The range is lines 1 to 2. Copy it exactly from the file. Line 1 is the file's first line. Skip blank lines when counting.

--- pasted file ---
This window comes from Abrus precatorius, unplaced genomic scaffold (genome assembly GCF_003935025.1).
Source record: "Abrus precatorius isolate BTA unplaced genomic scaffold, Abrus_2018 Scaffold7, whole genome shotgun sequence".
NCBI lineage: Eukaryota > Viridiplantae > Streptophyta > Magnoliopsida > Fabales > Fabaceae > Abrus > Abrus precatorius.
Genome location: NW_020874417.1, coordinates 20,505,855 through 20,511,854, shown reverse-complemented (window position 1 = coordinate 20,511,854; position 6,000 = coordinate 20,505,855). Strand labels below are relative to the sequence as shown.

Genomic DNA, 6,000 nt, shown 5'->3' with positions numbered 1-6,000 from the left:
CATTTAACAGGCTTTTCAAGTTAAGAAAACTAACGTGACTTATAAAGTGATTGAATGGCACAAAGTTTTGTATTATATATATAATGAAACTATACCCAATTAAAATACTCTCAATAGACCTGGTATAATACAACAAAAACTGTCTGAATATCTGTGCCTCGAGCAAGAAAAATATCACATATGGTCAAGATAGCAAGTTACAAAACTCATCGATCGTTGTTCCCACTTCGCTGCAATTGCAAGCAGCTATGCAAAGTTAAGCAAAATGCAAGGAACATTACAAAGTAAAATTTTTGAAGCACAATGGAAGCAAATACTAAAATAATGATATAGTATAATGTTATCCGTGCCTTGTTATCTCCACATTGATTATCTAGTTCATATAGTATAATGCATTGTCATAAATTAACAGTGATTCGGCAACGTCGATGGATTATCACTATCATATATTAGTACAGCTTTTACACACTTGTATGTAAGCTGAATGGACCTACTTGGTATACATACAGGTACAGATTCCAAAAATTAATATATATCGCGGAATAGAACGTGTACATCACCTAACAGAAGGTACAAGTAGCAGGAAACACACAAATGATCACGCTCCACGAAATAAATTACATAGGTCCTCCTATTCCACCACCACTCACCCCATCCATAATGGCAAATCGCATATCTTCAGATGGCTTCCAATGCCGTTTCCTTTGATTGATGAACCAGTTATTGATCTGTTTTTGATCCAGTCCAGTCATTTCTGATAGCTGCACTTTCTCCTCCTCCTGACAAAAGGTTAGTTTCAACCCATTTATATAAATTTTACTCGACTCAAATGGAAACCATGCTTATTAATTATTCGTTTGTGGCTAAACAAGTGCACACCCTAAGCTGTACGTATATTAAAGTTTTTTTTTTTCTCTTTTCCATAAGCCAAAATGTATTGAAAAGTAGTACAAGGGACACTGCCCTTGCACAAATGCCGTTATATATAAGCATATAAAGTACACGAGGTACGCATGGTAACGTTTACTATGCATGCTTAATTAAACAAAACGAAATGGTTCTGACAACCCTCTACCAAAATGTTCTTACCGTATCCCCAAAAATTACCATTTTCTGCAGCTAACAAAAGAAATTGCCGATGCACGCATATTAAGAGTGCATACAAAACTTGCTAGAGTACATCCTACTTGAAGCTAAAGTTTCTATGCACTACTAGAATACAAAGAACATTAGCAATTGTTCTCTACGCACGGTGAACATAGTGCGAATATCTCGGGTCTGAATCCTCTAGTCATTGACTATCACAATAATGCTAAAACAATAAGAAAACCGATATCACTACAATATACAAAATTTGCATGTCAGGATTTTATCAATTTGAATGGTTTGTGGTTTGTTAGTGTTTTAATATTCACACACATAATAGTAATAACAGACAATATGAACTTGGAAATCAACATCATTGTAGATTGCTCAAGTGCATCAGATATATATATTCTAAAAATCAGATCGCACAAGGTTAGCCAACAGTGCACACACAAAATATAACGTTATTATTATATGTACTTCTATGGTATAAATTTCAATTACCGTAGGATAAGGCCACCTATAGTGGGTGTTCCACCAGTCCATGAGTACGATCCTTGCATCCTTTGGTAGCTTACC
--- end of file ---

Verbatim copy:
This window comes from Abrus precatorius, unplaced genomic scaffold (genome assembly GCF_003935025.1).
Source record: "Abrus precatorius isolate BTA unplaced genomic scaffold, Abrus_2018 Scaffold7, whole genome shotgun sequence".